To investigate mineral nutrition, stored liver samples obtained during the necropsy of antelope that died at the NZG during 2007 and selected food items were submitted for analysis of selected minerals by spectrophotometry. The objective of this article is to report on liver levels of selenium (Se), copper (Cu), manganese (Mn), and zinc (Zn) in six NZG springbok and individuals of seven other species for comparison, as well as the levels of these minerals in food items. Copper, Mn, Se and Zn were selected because nutritional deficiencies in these minerals can be tested for using liver samples (Puls 1994).
Materials and methods
Since 2007, a post-mortem examination has taken place on every animal that dies or is euthanased as a result of disease or injury at the NZG. Liver, kidney and ribs are harvested and stored at -80 °C at the Wildlife Biological Resource Centre (wBRC) at the NZG. Every frozen antelope liver sample submitted to the wBRC between March 2006 and September 2007 was used in this study. The liver samples available included six samples from springbok and one each from seven other antelope (addra gazelle [Nanger dama], blesbok, lechwe, lesser kudu [Ammelaphus imberbis], Mhorr gazelle [Nanger dama mhorr], nilgai [Boselaphus tragocamelus] and nyala [Nyala angasii]) for comparison. Table 1 shows the age, sex, date and cause of death of all 13 antelope.
Diet composition of antelope at the NZG varies seasonally, but consistent food components include antelope cubes (Epol Feeds, Westville, South Africa), Boskos cubes (WES Enterprises, Pty, Ltd, Thabazimbi, South Africa), Eragrostis tef grass hay and Medicago sativa (lucerne or alfalfa) hay. The relative dietary proportions of these components for the eight species in this study are shown in Table 2.
Liver samples from six springbok and seven other antelope were thawed at room temperature for 24 h. Liver mineral concentrations were determined at the University of Pretoria Nutrilab by the standard AOAC technique using a GBC 905AA atomic absorption spectrophotometer (GBC Scientific Equipment, Braeside, Australia) for Cu and Zn, a PerkinElmer 2380 atomic absorption spectrophotometer (PerkinElmer, Waltham, USA) for Se and a Varian Spectra AA 50 atomic absorption spectrophotometer (SpectraLab Scientific Inc., Palo Alto, USA) for Mn (AOAC 2000).
Means and standard errors were calculated for dietary parameters of teff, antelope cubes and Boskos cubes and mineral levels for the six springbok. Only one sample from the other seven animal species was available at the time of the study, so no statistical analysis could be conducted on these species.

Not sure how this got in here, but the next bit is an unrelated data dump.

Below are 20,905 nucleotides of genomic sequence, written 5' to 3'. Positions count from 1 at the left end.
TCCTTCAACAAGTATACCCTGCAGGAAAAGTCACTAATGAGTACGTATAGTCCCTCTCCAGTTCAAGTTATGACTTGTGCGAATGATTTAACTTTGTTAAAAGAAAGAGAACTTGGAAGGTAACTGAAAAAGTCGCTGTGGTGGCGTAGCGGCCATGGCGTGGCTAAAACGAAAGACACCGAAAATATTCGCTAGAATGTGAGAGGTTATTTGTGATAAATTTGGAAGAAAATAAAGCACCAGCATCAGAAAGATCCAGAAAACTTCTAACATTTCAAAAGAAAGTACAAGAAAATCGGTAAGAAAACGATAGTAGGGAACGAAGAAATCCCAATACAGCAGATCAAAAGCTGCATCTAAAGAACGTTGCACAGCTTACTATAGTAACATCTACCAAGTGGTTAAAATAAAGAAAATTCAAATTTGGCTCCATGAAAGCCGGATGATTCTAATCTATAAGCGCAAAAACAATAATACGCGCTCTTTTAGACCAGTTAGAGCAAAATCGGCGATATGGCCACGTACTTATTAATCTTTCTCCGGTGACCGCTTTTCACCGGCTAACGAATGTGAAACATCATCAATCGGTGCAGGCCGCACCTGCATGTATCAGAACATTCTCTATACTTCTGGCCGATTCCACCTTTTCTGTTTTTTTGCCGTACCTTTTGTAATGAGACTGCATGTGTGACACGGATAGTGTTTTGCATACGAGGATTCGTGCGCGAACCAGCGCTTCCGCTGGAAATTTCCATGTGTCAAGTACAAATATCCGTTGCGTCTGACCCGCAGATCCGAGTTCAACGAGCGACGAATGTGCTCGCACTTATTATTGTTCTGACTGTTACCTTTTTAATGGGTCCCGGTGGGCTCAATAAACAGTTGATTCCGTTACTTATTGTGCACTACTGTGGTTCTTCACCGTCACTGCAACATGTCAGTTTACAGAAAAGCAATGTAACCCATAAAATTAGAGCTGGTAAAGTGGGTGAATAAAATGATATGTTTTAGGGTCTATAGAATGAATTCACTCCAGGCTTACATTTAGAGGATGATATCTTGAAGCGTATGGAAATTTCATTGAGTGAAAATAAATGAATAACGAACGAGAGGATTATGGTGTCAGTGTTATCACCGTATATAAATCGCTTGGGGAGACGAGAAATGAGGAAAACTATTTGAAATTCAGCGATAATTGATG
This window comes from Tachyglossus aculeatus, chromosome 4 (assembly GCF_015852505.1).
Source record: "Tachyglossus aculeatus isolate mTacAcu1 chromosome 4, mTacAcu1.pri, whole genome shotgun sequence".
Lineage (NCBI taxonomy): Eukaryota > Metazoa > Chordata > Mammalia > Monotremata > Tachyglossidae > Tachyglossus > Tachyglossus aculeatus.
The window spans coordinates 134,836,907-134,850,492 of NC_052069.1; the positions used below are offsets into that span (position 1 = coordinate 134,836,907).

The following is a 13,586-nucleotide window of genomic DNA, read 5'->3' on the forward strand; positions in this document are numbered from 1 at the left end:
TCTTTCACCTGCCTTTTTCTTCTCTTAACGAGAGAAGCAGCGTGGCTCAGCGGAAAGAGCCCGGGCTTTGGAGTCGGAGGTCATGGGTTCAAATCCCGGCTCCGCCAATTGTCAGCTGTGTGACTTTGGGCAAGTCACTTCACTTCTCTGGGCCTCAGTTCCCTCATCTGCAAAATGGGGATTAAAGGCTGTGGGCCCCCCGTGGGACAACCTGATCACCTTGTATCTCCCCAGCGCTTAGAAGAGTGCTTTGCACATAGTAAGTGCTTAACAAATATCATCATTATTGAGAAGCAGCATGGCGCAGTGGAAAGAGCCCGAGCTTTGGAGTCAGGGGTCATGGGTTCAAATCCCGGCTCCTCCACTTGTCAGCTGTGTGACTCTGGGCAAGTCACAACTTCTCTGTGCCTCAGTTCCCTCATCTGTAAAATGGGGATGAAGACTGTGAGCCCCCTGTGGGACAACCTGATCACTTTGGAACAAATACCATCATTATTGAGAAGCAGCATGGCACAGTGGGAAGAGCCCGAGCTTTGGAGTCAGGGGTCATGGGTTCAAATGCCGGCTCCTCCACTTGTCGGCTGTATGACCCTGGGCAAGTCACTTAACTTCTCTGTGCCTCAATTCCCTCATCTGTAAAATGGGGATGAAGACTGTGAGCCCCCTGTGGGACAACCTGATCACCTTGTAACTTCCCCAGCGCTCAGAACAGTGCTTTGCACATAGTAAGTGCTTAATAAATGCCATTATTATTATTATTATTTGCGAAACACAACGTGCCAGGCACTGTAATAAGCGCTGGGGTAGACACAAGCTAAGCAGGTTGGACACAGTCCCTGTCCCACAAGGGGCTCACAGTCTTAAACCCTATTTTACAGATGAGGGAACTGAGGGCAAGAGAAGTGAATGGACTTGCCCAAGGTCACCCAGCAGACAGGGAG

This project was approved by the NZG Ethics and Scientific Committee (P06/19).
Liver mineral levels are shown in Table 3. Copper levels ranged from 2.90 mg/kg (nyala) to 263.00 mg/kg (Mhorr gazelle), with levels in springbok being 23.07 mg/kg ± 0.72 mg/kg (mean ± s.e.). Manganese levels were the highest in the springbok (6.73 mg/kg ± 0.22 mg/kg), with the lowest Mn (1.70 mg/kg) found in the Mhorr gazelle. The highest Se levels were found in the Mhorr gazelle (0.59 mg/kg), the lowest in the blesbok (0.02 mg/kg) and the levels in the springbok were 0.14 mg/kg ± 0.05 mg/kg. Zinc levels were highest in the lechwe (159.00 mg/kg), lowest in the Mhorr gazelle (59.50 mg/kg) and springbok levels were 135.02 mg/kg ± 1.26 mg/kg.
Food item Cu levels ranged from 4.00 mg/kg (£. tef) to 17.38 mg/kg (antelope cubes, Table 4). Medicago sativa and E. tef hay contained no detectable Se. The highest Zn levels were in antelope cubes (147.00 mg/kg) and the lowest were in lucerne (20.80 mg/kg).
The Agri-Laboratory Association of Southern Africa recently acknowledged the accurate laboratory analysis undertaken by the University of Pretoria Nutrilab with a prestigious award (http://web.up.ac.za/sitefiles/file/48/Squared%20UP%20May2012_English.pdf). However, because of the small sample numbers available for this pilot study, the results presented here need to be interpreted with caution and studies with larger sample size need to be conducted.
In the present study, liver mineral levels were compared with values given in the few published reports. However, it is not always clear in the previous studies whether the animals were captive or free-ranging and methods of sample collection and analysis vary. For example, in the two springbok references used for comparison with this study, one springbok was included as part of a study involving blesbok (Penrith et al. 1996) and a large study of springbok is reported in which sample preparation method was not described (Van Ryssen & Hoon 2010) (Table 5). Domestic animals, such as cattle, sheep and goats, may also be fed mineral supplements and consequently tissue levels may not reflect the position with regard to natural herbage. Therefore, analyses of tissues from free-ranging herbivores, such as the African buffalo, may be valuable in establishing a baseline mineral status of the animals and may be used to monitor changes over time (McDonald et al. 2002). The NZG is in the process of developing a tissue bank from captive and free-ranging animals that could be used for this purpose, as large numbers of antelope are kept commercially in South Africa under captive or semi-captive conditions.